The Perils of Leuchtenburg

When I heard a few weeks ago that there was a new history of the presidency, The American President, by William Leuchtenburg, my first thought was—Leuchtenburg is still alive?? Indeed he is, 92 years old now. It was over 30 years ago that I read one of his best-known books, The Perils of Prosperity: 1914-1932, published in 1958! It was a smug and lazy liberal narrative of entirely typical of the historiography of what might be called “the Age of Schlesinger.” It was not as bad as John Hicks’s Republican Ascendency, 1921-1933, which managed to misquote Calvin Coolidge along to way to delivering what amounted to a partisan Democratic Party pamphlet, but Leuchtenburg’s account is contradictory, superficial, and generally forgettable.

Looks like he has repeated this method in The American Presidency. Louis Gould’s generally kind review of The American Presidency in the Wall Street Journal suggests at one point the kind of breezy superficiality typical of Leuchtenburg:

One sentence seems odd. Writing of Nixon’s infrequent press conferences, the author says: “Eisenhower noted disapprovingly that, while FDR averaged eighty press conferences a year, Nixon held only four in all of 1970.” One wonders how the former president conveyed his disapproval of events in 1970 since he had died in 1969.

So naturally we shouldn’t be surprised that Salon (yes, I know) published an excerpt from Leuchtenburg that revived all of the liberal clichés of the 1980s that were long ago debunked, under the headline “Behind the Ronald Reagan myth: ‘No one had ever entered the White House so grossly ill informed.’”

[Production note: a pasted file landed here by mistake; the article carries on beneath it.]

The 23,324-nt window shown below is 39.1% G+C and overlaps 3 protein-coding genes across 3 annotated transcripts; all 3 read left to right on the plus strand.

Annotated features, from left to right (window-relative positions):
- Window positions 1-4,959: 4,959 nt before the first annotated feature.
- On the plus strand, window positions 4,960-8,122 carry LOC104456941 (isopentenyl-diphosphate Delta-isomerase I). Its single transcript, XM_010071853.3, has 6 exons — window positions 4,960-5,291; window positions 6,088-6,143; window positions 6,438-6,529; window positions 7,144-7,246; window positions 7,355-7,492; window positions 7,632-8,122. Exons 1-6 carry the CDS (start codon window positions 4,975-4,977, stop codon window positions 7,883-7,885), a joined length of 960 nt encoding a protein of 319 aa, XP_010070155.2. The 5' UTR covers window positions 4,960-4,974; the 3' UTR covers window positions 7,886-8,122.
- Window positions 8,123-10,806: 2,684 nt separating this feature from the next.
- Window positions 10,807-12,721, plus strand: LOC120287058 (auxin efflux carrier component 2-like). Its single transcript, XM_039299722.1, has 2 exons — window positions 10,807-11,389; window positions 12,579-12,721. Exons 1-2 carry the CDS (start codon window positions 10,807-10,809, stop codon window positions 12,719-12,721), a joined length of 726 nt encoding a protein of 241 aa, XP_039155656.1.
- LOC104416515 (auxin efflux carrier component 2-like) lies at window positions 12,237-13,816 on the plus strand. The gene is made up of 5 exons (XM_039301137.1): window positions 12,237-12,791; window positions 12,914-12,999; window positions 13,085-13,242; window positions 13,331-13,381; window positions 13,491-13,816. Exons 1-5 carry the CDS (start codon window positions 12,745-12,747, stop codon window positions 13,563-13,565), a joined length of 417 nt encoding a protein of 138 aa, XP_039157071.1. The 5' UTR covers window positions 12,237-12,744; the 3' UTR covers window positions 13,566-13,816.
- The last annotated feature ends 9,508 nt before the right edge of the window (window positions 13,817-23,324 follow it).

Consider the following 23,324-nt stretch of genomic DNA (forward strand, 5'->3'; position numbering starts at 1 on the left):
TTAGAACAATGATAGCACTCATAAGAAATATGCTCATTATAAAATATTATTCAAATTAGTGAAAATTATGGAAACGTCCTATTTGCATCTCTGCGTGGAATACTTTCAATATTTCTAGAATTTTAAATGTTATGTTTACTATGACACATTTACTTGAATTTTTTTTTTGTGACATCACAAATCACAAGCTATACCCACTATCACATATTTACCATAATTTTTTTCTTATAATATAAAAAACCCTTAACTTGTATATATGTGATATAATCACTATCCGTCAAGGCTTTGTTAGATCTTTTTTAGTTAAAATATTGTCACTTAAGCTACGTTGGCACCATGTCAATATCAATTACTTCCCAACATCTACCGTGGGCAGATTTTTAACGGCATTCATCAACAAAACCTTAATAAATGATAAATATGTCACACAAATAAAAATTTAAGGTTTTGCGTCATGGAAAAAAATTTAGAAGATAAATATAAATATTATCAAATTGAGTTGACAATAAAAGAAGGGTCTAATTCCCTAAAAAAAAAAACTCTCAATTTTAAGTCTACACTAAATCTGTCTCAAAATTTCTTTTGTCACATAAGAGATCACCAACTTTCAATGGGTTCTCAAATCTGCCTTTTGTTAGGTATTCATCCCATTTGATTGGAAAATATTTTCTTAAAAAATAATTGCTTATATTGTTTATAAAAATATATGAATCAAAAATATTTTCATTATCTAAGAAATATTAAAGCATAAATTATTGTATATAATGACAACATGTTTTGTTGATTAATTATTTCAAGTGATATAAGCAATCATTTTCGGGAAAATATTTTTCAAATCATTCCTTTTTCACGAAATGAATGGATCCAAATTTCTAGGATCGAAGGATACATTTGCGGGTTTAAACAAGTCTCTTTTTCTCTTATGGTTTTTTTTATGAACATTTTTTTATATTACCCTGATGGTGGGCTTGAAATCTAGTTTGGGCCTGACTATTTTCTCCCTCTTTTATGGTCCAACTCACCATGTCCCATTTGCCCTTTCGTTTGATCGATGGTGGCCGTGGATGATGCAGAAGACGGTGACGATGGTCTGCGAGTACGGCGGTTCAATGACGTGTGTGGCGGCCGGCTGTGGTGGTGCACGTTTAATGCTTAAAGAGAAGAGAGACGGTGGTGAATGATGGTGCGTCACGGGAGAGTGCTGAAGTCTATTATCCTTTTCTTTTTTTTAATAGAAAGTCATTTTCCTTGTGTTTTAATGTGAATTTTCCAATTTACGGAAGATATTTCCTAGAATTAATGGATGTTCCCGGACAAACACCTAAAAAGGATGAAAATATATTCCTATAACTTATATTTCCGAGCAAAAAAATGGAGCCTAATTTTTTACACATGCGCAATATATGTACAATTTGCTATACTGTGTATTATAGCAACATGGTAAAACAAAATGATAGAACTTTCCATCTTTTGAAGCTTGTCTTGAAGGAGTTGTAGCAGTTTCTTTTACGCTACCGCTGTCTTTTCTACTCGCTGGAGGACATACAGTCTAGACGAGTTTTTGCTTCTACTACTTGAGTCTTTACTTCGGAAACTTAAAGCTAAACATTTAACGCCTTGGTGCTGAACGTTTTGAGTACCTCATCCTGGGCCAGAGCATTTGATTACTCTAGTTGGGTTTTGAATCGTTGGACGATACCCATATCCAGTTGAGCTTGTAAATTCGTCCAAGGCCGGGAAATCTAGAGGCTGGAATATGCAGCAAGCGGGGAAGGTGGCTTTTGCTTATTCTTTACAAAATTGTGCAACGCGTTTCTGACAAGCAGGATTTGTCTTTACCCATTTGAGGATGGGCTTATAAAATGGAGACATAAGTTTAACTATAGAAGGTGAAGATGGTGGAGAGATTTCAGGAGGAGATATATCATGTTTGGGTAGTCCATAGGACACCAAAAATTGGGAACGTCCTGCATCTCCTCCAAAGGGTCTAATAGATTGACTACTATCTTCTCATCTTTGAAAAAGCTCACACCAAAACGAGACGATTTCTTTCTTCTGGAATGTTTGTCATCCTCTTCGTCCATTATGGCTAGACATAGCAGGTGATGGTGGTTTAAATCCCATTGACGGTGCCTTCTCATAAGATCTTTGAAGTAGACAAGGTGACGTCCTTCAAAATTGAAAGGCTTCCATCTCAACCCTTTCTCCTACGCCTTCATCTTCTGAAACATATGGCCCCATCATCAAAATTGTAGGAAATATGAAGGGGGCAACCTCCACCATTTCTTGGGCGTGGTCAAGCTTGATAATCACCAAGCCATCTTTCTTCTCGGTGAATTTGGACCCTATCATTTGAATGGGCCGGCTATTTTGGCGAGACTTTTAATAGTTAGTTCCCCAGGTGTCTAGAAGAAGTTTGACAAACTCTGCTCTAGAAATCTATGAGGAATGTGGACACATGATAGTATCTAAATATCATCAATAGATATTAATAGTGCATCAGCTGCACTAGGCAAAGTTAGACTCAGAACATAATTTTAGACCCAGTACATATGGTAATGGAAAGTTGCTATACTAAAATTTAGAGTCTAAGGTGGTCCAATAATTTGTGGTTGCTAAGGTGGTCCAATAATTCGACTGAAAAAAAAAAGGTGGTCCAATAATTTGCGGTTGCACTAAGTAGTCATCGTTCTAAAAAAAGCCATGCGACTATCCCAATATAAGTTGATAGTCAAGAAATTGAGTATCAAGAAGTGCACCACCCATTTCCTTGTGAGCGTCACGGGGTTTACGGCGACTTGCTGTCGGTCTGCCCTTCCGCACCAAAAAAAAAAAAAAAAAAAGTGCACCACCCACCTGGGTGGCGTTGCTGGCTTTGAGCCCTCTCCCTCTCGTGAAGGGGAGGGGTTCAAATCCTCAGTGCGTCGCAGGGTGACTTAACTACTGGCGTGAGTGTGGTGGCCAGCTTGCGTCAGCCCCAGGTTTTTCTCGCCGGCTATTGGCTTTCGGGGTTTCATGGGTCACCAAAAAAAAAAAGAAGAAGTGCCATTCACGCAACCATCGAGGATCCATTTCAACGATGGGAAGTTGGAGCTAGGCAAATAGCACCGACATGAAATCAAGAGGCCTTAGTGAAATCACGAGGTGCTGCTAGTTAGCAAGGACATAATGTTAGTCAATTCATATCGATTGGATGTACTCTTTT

Where to begin? Well, might as well begin at the beginning, with short comments interspersed in [brackets]:

No one had ever entered the White House so grossly ill informed. [Wrong.] At presidential news conferences, especially in his first year, Ronald Reagan embarrassed himself. [Did Leuchtenburg actually read any of the transcripts? If so he might have quoted something. Or he might have noticed Reagan’s startling economic literacy on display.] On one occasion, asked why he advocated putting missiles in vulnerable places, he responded, his face registering bewilderment, “I don’t know but what maybe you haven’t gotten into the area that I’m going to turn over to the secretary of defense.” [Details please? Would this have been the 1981 press conference where Reagan deliberately emulated Eisenhower’s intentional press conference practice of dissembling incoherently, in this case to clean up after an Al Haig mess? Or was this June press conference where Reagan dissembled in service of diplomatic ambiguity over our stance on Israel’s bombing of Iraq’s nuclear reactor, where clarity was exactly the thing to be avoided? Leuchtenburg is consistently uninterested in exploring or providing any such contextual details.] Frequently, he knew nothing about events that had been headlined in the morning newspaper. . . [This is not just wrong but stupid.]

In all fields of public affairs—from diplomacy to the economy—the president stunned Washington policymakers by how little basic information he commanded. His mind, said the well-disposed Peggy Noonan, was “barren terrain.” Speaking of one far-ranging discussion on the MX missile, the Indiana congressman Lee Hamilton, an authority on national defense, reported, “Reagan’s only contribution throughout the entire hour and a half was to interrupt somewhere at midpoint to tell us he’d watched a movie the night before, and he gave us the plot from War Games.”